There is an evidence of football being played in the first half of the 19th century. They were mostly likely forms of folk football, and no causal link with Australian rules football.
Public schools in Melbourne, Victoria dated in 1858 are first recorded organizing football games inspired by precedents at English public schools. June 15, 1858 was the earliest record match. It was between Melbourne Grammar School and Scotch College on the St Kilda foreshore.
On July 10, 1858, the Melbourne based Bells life in Victoria and Sporting Chronicle published a letter by Tom Wills (captain of the Victoria cricket team), calling for the formation of a football club with code of laws to keep cricketers fit during winter. Being born in Australia, Wills learned a nascent form of rugby football at Rugby School in England, and returned to his homeland as a star athlete and cricketer.His letter is regarded by many historians as giving impetus for the development of a new code of football today known as Australian football.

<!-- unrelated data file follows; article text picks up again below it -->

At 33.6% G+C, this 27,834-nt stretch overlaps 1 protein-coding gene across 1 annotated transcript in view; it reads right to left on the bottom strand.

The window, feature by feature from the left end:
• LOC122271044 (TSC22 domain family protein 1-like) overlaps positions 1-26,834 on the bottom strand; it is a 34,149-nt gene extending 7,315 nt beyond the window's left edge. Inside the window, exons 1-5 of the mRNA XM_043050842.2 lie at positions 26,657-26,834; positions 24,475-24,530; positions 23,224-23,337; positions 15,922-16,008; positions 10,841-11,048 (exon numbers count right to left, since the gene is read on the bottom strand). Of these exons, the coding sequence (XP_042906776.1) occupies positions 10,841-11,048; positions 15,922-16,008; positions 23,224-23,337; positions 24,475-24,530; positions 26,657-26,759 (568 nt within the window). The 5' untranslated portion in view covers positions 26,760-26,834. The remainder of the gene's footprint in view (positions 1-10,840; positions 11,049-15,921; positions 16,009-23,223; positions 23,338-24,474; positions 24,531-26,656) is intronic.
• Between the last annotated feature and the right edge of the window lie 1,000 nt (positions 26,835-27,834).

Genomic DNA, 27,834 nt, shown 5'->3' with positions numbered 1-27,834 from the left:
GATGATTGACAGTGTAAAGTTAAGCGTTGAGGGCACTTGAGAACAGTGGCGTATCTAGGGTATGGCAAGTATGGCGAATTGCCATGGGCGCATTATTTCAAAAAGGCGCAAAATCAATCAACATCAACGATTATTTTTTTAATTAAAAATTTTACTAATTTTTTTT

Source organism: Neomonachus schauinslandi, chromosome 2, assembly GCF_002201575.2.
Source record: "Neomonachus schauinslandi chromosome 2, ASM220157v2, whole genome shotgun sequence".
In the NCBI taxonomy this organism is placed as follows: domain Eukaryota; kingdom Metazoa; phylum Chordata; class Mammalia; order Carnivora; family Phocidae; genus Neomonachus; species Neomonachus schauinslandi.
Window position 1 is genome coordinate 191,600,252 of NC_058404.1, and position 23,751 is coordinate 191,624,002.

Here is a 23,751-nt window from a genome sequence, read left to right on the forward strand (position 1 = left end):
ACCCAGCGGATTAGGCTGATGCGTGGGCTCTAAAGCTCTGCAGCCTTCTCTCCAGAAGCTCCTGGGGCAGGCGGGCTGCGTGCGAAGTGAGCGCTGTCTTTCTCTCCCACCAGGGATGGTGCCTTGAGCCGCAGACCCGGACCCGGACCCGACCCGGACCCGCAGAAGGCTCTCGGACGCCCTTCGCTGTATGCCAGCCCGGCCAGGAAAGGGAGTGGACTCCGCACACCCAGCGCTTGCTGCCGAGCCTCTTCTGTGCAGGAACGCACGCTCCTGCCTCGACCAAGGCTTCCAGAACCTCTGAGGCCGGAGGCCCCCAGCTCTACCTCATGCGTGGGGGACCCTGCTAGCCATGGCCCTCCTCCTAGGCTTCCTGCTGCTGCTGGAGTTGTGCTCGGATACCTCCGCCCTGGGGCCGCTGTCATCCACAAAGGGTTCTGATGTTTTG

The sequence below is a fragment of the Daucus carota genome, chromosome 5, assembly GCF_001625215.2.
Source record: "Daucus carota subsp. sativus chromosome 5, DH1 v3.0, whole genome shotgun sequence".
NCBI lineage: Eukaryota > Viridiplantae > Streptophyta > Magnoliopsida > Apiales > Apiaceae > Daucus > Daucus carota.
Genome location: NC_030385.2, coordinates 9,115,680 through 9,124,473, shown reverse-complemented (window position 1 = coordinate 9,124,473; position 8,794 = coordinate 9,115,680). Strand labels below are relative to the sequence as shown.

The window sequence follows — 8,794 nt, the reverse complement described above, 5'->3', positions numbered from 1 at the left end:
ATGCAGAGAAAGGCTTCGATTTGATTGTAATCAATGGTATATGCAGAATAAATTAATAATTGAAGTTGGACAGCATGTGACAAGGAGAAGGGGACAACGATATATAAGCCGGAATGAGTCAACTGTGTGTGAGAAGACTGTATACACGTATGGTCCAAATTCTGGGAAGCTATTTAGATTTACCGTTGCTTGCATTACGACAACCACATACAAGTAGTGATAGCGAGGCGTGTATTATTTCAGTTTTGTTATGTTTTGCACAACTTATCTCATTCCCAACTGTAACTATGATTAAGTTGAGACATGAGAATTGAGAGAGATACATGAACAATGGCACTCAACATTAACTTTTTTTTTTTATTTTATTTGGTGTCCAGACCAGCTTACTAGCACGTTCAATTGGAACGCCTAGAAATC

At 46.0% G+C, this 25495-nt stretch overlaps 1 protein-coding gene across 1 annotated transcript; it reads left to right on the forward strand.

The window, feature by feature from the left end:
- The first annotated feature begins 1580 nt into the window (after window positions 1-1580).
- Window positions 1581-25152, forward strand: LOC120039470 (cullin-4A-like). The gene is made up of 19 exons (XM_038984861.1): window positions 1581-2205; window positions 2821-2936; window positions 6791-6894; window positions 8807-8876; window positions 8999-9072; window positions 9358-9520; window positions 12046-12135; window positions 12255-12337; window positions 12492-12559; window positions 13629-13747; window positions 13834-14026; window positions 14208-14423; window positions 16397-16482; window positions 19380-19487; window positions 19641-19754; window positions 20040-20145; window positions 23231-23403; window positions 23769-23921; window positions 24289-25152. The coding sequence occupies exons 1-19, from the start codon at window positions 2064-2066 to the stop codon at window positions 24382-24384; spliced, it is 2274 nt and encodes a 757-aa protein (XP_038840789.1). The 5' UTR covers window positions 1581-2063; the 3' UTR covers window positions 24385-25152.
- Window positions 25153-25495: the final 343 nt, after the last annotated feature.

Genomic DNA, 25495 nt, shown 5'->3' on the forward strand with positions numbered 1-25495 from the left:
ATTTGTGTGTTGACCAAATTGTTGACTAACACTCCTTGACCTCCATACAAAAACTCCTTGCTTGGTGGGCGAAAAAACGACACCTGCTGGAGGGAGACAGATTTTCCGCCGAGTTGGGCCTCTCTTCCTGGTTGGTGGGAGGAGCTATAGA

Two weeks after the letter, Jerry Bryant( Wills friend and a cricketer) posted a advertisement for a scratch match at the Richmond Paddock adjoining the Melbourne Cricket Ground. This was the first of several football games held that year involving members of the Melbourne Cricket Club, including Wills, Bryant, W. J. Hammersly and J. B. Thompson. Trees were used as goalposts and play typically lasted an entire afternoon. Without an agreed upon code of laws, some players were guided by rules they had learned in the British Isles, others by no rules at all.